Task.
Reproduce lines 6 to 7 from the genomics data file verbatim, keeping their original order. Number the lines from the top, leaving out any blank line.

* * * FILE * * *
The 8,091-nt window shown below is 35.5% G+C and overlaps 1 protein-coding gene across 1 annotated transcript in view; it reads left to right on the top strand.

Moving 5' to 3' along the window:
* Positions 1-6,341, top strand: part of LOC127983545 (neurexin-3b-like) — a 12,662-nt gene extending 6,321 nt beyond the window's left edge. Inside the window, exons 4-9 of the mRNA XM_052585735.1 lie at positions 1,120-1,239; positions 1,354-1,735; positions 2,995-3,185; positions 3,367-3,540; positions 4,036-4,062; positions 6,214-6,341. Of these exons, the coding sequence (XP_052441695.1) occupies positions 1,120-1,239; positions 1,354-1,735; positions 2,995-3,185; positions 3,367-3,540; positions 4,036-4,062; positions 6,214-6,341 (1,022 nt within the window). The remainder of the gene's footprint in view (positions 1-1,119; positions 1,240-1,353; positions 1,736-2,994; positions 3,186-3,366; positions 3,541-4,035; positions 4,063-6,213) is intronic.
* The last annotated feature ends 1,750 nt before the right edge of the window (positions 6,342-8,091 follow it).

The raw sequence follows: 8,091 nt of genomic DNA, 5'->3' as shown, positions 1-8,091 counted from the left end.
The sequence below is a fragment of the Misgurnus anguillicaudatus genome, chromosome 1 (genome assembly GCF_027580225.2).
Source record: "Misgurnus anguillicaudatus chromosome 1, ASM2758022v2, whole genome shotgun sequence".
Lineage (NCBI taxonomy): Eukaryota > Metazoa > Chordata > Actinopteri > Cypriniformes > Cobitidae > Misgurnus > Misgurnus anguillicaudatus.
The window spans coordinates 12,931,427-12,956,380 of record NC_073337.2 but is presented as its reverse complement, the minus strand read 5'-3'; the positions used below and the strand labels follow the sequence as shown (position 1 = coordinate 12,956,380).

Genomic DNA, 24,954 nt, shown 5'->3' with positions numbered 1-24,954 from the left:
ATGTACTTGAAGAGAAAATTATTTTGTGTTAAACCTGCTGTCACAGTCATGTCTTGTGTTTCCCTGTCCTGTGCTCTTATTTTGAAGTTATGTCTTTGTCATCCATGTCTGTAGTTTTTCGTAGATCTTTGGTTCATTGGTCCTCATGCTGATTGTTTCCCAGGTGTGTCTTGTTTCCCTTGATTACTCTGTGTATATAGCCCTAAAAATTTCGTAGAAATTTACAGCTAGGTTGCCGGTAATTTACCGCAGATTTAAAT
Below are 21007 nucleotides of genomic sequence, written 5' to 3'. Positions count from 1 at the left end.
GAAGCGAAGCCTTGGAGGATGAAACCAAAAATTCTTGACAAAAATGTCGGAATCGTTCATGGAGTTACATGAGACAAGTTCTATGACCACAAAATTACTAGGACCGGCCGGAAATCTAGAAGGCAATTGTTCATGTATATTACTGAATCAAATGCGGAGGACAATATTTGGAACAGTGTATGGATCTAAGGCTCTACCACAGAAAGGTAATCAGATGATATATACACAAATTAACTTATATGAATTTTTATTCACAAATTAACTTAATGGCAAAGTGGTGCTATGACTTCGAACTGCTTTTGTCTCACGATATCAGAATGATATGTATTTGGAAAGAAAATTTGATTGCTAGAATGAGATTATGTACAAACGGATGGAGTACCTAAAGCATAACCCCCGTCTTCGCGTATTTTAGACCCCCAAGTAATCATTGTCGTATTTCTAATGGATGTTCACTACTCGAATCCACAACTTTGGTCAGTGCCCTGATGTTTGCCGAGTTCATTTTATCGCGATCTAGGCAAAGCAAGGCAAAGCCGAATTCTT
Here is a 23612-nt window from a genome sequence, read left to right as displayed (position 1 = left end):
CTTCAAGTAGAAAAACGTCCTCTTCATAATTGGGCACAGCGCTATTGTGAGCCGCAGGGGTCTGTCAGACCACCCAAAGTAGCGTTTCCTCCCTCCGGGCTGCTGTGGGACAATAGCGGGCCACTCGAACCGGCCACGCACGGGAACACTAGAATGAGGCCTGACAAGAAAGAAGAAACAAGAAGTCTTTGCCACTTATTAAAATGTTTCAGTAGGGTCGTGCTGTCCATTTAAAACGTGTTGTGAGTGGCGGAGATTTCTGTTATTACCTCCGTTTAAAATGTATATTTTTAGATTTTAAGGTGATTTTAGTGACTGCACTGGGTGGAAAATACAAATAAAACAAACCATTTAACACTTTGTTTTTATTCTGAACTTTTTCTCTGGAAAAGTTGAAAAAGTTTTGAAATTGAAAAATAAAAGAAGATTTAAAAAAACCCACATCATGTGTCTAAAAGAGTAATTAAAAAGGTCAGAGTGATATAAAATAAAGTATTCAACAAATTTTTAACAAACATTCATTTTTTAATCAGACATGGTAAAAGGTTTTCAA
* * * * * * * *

The sequence below is a fragment of the Misgurnus anguillicaudatus genome, chromosome 1 (genome assembly GCF_027580225.2).
Source record: "Misgurnus anguillicaudatus chromosome 1, ASM2758022v2, whole genome shotgun sequence".